Lives lost to suicide on show
An artist and professor met families saddened by suicide, and have used treasured possessions in an exhibition that deepens understanding of such deaths, writes JOANNE HUNT
IT WAS A collaboration that started with 92 pieces of cloth shirt fragments – one for every young man who died by suicide in 2003.
The haunting installation, titled 21g, the mythical weight of the human soul, was about sparking a conversation, says its Clare-based creator, artist Seamus McGuinness.
“Suicide is a subject that hits the news every now and then but there is no sustained conversation.”
When McGuinness shared a photograph of his work with UCD professor of psychiatry Kevin Malone, who has worked in suicide research for 20 years, their worlds of art and medicine collided.
“We were both addressing the area of youth suicide and trying to understand it,” says Malone. “We both thought the statistics could only tell us so much.”
Malone was about to embark on his Suicide in Ireland survey, interviewing families of those aged under 35 who had died by suicide. Collaborating with McGuinness was an opportunity to get behind the statistics.
“I was using the language of art and Kevin was using the language of medicine,” says McGuinness. “We decided to combine methodologies to see if we could find a new language to articulate the presence of suicide in Ireland.”
Inviting participation from those affected by suicide, the pair began a process that, over four years, brought them to the kitchen tables of 104 bereaved families.
“I think it was important for us to go to their homes – that they would see the institutions coming to them,” says Malone.
“Often in the case of suicidal death, the institutions have failed people miserably,” says McGuinness. “We felt the best way would be to go and drink cups of tea in people’s houses . . . sometimes it went on for hours. They had control of the interview, it only ended when people stopped talking.”
Malone says that families expecting to be asked about the manner of the death were often surprised the pair were just as interested in the story of the life.
“One of the problems of suicide in Ireland is that people are defined by the manner of their death rather than who they were and what their life was,” says Malone. “Really we were backtracking from the tragedy to understand more about the lived life.”
Asked to donate anything associated with the lived life, on the understanding that McGuinness would include them in his Lived Lives exhibition, 62 of the families agreed.
“We got everything from photographs to a PlayStation, books, perfume – anything that a young person would have in their bedroom.”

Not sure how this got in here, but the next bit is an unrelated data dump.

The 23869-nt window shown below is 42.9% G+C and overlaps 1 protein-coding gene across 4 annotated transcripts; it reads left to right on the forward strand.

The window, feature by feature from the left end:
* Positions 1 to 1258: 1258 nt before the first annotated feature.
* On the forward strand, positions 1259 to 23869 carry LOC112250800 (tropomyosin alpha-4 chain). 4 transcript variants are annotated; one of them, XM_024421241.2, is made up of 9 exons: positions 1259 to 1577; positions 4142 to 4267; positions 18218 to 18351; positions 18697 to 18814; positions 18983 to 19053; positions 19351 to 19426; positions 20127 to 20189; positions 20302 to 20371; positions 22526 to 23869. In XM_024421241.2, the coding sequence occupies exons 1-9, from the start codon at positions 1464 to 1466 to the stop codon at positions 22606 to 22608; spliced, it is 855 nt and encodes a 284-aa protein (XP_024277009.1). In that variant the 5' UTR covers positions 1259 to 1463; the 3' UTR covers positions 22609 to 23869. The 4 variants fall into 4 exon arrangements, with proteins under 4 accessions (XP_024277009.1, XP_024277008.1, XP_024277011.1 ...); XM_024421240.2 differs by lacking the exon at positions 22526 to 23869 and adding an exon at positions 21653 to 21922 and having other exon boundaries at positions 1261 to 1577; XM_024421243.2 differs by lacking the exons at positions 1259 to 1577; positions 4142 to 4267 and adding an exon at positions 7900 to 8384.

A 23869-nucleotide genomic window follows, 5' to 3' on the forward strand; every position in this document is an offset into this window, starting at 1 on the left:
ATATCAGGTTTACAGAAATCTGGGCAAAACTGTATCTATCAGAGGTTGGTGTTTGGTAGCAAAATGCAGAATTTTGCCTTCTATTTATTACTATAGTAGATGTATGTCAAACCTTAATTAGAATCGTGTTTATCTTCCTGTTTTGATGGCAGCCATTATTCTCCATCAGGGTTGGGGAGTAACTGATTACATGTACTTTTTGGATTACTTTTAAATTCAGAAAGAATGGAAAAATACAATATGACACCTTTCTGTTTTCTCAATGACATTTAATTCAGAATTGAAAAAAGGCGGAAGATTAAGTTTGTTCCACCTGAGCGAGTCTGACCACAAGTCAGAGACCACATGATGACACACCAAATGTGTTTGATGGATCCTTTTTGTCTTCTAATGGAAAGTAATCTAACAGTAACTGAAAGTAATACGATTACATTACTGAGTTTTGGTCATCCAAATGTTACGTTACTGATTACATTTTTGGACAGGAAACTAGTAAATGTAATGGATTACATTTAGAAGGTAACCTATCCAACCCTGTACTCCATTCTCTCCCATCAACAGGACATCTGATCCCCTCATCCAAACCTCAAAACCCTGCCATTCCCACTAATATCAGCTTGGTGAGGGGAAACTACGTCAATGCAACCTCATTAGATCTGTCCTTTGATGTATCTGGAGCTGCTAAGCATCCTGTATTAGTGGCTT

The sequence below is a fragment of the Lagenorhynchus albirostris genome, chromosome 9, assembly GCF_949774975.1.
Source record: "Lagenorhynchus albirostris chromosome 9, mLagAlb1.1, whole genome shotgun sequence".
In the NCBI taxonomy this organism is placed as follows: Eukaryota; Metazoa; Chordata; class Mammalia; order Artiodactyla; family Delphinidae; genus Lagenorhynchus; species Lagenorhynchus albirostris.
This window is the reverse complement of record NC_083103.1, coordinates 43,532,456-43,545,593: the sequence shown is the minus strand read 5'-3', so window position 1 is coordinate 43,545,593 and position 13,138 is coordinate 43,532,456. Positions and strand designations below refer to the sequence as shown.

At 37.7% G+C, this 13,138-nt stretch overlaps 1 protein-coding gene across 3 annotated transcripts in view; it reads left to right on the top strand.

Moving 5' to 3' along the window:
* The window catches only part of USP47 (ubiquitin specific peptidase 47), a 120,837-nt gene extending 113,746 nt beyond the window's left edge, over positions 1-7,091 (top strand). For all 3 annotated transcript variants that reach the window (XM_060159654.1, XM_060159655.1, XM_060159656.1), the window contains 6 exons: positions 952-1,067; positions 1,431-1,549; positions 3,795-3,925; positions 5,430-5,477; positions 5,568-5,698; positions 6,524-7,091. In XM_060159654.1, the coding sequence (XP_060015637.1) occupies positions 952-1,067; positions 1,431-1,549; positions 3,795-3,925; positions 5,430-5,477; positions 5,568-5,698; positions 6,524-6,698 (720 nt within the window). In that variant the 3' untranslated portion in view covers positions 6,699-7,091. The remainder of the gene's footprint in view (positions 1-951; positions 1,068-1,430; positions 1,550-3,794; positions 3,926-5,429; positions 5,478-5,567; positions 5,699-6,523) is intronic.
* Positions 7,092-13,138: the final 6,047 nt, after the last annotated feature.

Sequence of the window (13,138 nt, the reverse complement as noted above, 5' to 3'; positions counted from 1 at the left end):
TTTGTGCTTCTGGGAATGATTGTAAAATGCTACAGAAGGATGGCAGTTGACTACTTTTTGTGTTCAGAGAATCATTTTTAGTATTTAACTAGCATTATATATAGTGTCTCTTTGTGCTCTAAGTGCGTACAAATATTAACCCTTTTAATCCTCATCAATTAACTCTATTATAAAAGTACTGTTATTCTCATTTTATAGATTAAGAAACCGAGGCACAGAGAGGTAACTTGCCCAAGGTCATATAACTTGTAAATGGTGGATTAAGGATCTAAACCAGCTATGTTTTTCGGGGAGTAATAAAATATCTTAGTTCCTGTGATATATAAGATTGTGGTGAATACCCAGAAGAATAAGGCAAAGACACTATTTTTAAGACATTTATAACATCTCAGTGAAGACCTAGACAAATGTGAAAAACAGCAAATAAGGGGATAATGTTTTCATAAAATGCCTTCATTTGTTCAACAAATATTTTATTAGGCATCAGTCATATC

But with anonymity central to research ethics, the personal nature of the items proved an initial stumbling block for UCD, where McGuinness had been appointed a scholar in suicide studies.
“The first thing families did was hand me an image of their deceased, so this whole idea of confidentiality and anonymity was compromised straight away,” he says.
When eventually one of the bereaved families addressed the college’s ethics committee, arguing that the secrecy and stigma sometimes surrounding suicide had to be breached, permission was granted to use the identities of the dead.
Also donated by a family was the debs dress of a daughter who had hanged herself weeks after the event.
“Another boy’s parents donated the gun that he shot himself with – and his guitar,” says McGuinness. “I wondered should this be shown in public, but his parents insisted. They said it was the reality of what happened.”
Taking four years to complete, a part of Malone’s and McGuinness’s work, Lost Childhoods – Young Lived Lives Lost to Suicide 2003-2008will be shared at the Merriman Summer School in Lisdoonvarna on Friday.
With this year’s summer school, titled Changing Irish Childhoods, their address and accompanying exhibition focuses on suicide in those aged under 18. Shockingly, such child suicides are on the rise.
“Fourteen out of the 83 under-35s who took their lives were children,” says Malone.
With no statistics on child suicide in Ireland to extrapolate his work, Malone reviewed CSO data comparing the years from 1993-1998 and from 2003-2008 to reveal a dramatic rise in suicides among children.
“There was a 40 per cent increase in the rate of suicide in 15- to 17-year-old boys and the rate has doubled in girls aged under 18,” he says. The rate of suicide has also doubled in those aged under 15.
Malone says of those children who had contact with mental health services, “their mental-health issues were being shoe-horned into an adult service environment”.
From interviews with the families of children with no history of mental illness, he says “all of them had experienced some type of significant humiliation in the six months prior to their death – either being bullied by a peer, an authority figure or being exposed to some kind of significant personal assault”.
Malone says the assault was often a robbery of a mobile phone or passport, “something that strips their identity or humiliates them in some way”.
In addition, almost half of the children who died had been exposed to one or more peer suicide deaths in the previous six months.
“Two of them were part of one cluster, but otherwise they were all part of separate clusters,” says Malone.
With Minister for Children Frances Fitzgerald opening this year’s Merriman School by highlighting bullying, insufficient child-centred mental-health services and the need for an early warning response model that supports vigilance in communities, Malone and McGuinness are calling for change.
“With a doubling of the rate of young girls and a 40 per cent increase in young boys dying by suicide in the past 10 years, can we stand by and say we’ll keep doing what we are doing and hope for the best?” asks Malone.
“I don’t think so.”
The Merriman Summer School runs from August 17th-21st